Ambient air pollution and all-cause and cause-specific mortality in an analysis of Asian cohorts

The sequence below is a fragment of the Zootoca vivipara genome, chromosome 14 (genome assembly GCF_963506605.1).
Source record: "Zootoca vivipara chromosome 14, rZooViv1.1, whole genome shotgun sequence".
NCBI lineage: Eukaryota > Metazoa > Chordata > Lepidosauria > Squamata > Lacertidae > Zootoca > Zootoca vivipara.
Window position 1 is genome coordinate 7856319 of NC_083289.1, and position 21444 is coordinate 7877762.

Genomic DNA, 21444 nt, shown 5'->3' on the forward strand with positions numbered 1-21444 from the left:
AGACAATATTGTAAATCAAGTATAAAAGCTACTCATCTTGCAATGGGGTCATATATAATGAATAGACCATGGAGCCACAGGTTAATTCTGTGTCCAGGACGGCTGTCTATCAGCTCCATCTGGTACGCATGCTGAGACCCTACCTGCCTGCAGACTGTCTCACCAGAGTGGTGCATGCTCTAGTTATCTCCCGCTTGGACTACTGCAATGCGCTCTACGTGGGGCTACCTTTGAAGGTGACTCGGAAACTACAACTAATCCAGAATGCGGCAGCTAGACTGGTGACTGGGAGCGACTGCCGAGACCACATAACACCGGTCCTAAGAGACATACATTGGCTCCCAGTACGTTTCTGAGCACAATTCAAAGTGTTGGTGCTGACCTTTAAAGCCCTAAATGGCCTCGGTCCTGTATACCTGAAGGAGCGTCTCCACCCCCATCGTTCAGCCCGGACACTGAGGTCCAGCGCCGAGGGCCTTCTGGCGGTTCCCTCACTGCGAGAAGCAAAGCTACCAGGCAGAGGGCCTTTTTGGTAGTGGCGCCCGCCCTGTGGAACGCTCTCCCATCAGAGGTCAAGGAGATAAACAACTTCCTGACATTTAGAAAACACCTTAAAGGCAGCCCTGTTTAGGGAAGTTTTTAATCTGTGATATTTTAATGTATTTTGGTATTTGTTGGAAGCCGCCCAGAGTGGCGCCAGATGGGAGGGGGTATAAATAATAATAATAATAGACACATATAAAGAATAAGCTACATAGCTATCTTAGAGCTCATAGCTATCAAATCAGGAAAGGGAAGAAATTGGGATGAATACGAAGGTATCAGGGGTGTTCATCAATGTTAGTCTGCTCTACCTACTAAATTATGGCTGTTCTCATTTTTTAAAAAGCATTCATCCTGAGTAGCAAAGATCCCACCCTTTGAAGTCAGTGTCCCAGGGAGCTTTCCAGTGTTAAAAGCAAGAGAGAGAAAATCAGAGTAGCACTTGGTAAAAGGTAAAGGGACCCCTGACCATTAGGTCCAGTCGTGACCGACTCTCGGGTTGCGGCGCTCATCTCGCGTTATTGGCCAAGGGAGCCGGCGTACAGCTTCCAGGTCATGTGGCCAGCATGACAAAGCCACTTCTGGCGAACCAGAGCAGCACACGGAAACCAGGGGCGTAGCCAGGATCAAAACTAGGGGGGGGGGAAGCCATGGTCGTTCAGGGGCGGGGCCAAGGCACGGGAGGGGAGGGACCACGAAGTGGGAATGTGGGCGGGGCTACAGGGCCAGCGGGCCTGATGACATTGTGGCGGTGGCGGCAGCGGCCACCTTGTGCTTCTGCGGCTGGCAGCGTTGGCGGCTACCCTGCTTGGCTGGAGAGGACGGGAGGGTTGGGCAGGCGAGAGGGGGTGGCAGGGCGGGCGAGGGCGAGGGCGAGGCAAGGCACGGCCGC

Much of what is currently known about the adverse effects of ambient air pollution comes from studies conducted in high-income regions, especially North America and Europe, with relatively low air pollution levels. More recently, studies of long-term ambient air pollution exposure and its effect on morbidity and mortality in low- and middle-income countries have emerged. A new HEI-funded study by George Downward and Roel Vermeulen from Utrecht University, the Netherlands, addresses a clear research gap by leveraging harmonized data from the Asia Cohort Consortium, a large multicenter collaborative research effort in Asia that began in 2008. The study assessed the association between long-term exposure to ambient air pollution and mortality in more than 340,000 people in six Asian cohorts. The investigators estimated exposure for fine particles and nitrogen dioxide by using existing global satellite-based models and building on the exposure methods that are also used in the Global Burden of Disease project. In its independent review of the study, the HEI Review Committee thought this report adds to the overall knowledge base on health outcomes associated with air pollution in Asia. The large sample size and leverage of harmonized data (including lifestyle factors) from the Asia Cohort Consortium were considered to be strengths of the study.